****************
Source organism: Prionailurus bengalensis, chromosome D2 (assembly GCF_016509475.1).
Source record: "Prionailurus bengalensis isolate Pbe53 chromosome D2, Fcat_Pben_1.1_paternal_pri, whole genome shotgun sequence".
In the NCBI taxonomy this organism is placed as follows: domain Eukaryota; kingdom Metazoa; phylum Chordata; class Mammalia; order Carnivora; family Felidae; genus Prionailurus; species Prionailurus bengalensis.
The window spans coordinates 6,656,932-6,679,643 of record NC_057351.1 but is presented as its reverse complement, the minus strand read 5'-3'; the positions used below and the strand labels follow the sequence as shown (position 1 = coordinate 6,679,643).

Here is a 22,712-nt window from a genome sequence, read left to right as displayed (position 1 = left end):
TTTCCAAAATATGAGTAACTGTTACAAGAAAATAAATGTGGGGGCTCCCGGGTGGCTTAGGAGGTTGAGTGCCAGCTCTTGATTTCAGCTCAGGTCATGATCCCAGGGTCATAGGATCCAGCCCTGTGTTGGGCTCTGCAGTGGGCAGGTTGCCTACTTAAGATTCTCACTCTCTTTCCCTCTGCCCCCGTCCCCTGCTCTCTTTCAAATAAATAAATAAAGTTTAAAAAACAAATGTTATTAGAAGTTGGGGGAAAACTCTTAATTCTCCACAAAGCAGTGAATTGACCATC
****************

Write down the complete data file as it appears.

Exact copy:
Source organism: Prionailurus bengalensis, chromosome D2 (assembly GCF_016509475.1).
Source record: "Prionailurus bengalensis isolate Pbe53 chromosome D2, Fcat_Pben_1.1_paternal_pri, whole genome shotgun sequence".
In the NCBI taxonomy this organism is placed as follows: domain Eukaryota; kingdom Metazoa; phylum Chordata; class Mammalia; order Carnivora; family Felidae; genus Prionailurus; species Prionailurus bengalensis.
The window spans coordinates 6,656,932-6,679,643 of record NC_057351.1 but is presented as its reverse complement, the minus strand read 5'-3'; the positions used below and the strand labels follow the sequence as shown (position 1 = coordinate 6,679,643).

Here is a 22,712-nt window from a genome sequence, read left to right as displayed (position 1 = left end):
TTTCCAAAATATGAGTAACTGTTACAAGAAAATAAATGTGGGGGCTCCCGGGTGGCTTAGGAGGTTGAGTGCCAGCTCTTGATTTCAGCTCAGGTCATGATCCCAGGGTCATAGGATCCAGCCCTGTGTTGGGCTCTGCAGTGGGCAGGTTGCCTACTTAAGATTCTCACTCTCTTTCCCTCTGCCCCCGTCCCCTGCTCTCTTTCAAATAAATAAATAAAGTTTAAAAAACAAATGTTATTAGAAGTTGGGGGAAAACTCTTAATTCTCCACAAAGCAGTGAATTGACCATC